For at least ten thousand years, people have grown and consumed foods made from amaranth. This ancient grain-like seed ground into flour served as a dietary staple for the Aztecs and other healthy ancestral cultures.
History of Amaranth
The name “amaranth” comes by way of the Greeks, who referred to the plant as the “unfading flower” due to its striking and lovely blooms that retain vibrant color long after drying. While these flowers – often in red, purple, and gold – are a glorious sight, the leaves and stems are no slackers either. They often range from deep red to bright green with purple veins. In addition, the leaves for most species are edible! This is in contrast to the seeds. More on this below.
The Aztecs were heavily dependent on the cultivation of amaranth for survival. Farmers in Peru and many other places in South America continue to grow it to this day.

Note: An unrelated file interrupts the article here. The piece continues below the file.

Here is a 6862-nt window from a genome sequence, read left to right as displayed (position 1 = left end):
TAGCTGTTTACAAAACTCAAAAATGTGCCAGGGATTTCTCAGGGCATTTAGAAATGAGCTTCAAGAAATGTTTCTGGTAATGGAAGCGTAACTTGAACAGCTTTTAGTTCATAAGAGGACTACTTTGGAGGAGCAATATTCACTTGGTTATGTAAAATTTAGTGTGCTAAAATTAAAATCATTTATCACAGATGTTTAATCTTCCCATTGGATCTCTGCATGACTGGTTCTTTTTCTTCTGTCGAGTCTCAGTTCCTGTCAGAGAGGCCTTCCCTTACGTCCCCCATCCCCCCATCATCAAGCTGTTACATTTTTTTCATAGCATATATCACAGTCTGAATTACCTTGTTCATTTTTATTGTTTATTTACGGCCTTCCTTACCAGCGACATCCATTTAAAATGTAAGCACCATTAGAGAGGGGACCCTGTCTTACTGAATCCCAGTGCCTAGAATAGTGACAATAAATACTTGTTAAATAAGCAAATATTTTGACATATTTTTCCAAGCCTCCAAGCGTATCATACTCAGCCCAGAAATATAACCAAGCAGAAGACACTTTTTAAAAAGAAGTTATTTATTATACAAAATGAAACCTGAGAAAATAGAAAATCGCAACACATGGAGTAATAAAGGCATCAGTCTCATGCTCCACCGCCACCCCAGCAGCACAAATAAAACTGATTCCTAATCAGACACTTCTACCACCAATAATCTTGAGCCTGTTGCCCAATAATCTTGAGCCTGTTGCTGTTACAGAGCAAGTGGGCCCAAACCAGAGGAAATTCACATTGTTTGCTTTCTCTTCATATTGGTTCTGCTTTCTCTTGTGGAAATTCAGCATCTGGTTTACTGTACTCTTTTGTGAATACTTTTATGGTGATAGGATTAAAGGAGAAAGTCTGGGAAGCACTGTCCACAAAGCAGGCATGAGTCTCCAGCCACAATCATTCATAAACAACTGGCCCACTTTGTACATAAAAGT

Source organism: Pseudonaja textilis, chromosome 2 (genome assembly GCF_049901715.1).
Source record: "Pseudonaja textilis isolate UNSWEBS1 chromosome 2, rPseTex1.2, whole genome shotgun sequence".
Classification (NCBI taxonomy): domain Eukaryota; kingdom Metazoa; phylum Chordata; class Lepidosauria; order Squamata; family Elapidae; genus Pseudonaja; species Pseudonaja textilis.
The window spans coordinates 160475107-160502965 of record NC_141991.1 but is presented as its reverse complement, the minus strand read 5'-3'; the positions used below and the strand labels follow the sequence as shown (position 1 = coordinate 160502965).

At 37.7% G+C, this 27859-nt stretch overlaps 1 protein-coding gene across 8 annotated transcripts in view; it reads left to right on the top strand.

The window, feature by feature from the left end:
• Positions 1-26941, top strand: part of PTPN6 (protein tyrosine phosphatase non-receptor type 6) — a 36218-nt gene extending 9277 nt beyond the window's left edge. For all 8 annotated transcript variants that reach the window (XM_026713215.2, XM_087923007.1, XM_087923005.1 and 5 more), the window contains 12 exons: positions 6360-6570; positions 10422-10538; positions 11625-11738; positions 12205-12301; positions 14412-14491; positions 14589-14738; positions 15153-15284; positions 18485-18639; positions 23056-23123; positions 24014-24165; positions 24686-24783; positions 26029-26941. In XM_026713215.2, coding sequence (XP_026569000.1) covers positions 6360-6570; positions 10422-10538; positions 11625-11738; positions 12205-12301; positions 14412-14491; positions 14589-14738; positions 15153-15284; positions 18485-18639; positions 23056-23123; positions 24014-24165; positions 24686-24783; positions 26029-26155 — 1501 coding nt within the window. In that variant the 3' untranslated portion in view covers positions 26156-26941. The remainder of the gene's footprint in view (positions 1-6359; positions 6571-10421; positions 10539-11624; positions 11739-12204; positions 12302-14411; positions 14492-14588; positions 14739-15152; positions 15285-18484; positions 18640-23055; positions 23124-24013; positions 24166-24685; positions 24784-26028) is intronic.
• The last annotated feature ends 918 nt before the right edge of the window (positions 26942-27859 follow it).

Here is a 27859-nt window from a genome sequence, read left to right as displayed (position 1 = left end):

This ancient grain almost met its end during the Spanish conquests of the New World. Cortes and his compatriots banned the plant and seed, burned it wherever it was found, and punished anyone found to possess it. This strategy apparently attempted to starve competition from native populations.
Fortunately, amaranth survived the Spanish invasion. Natives hid it in isolated areas and regions, often high up in the less populated or rarely visited mountains where the invaders generally feared to go.
The Many Uses of Amaranth
Over fifty species make up the amaranth plant family. Surprisingly, few of these produce edible seeds. Most have nutritious leaves, however, as mentioned previously.
Three species in particular – Amaranthus caudatus, Amaranthus cruentus, and Amaranthus hypochondriacus – represent the main cultivars in the modern world.